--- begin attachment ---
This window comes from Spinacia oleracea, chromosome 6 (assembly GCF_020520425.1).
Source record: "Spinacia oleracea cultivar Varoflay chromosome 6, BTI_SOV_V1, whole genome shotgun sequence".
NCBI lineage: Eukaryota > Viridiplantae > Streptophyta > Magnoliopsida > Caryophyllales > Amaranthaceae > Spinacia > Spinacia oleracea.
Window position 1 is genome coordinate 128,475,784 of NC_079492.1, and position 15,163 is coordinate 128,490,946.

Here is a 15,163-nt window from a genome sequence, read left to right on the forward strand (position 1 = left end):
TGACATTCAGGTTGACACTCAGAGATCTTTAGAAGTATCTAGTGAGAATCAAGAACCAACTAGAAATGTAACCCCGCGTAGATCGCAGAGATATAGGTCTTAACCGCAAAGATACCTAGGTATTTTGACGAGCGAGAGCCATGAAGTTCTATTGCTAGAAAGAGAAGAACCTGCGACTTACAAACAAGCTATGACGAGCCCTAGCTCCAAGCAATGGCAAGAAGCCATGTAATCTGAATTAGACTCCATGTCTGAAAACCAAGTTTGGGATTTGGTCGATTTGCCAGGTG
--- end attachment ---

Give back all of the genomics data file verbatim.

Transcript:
This window comes from Spinacia oleracea, chromosome 6 (assembly GCF_020520425.1).
Source record: "Spinacia oleracea cultivar Varoflay chromosome 6, BTI_SOV_V1, whole genome shotgun sequence".
NCBI lineage: Eukaryota > Viridiplantae > Streptophyta > Magnoliopsida > Caryophyllales > Amaranthaceae > Spinacia > Spinacia oleracea.
Window position 1 is genome coordinate 128,475,784 of NC_079492.1, and position 15,163 is coordinate 128,490,946.

Here is a 15,163-nt window from a genome sequence, read left to right on the forward strand (position 1 = left end):
TGACATTCAGGTTGACACTCAGAGATCTTTAGAAGTATCTAGTGAGAATCAAGAACCAACTAGAAATGTAACCCCGCGTAGATCGCAGAGATATAGGTCTTAACCGCAAAGATACCTAGGTATTTTGACGAGCGAGAGCCATGAAGTTCTATTGCTAGAAAGAGAAGAACCTGCGACTTACAAACAAGCTATGACGAGCCCTAGCTCCAAGCAATGGCAAGAAGCCATGTAATCTGAATTAGACTCCATGTCTGAAAACCAAGTTTGGGATTTGGTCGATTTGCCAGGTG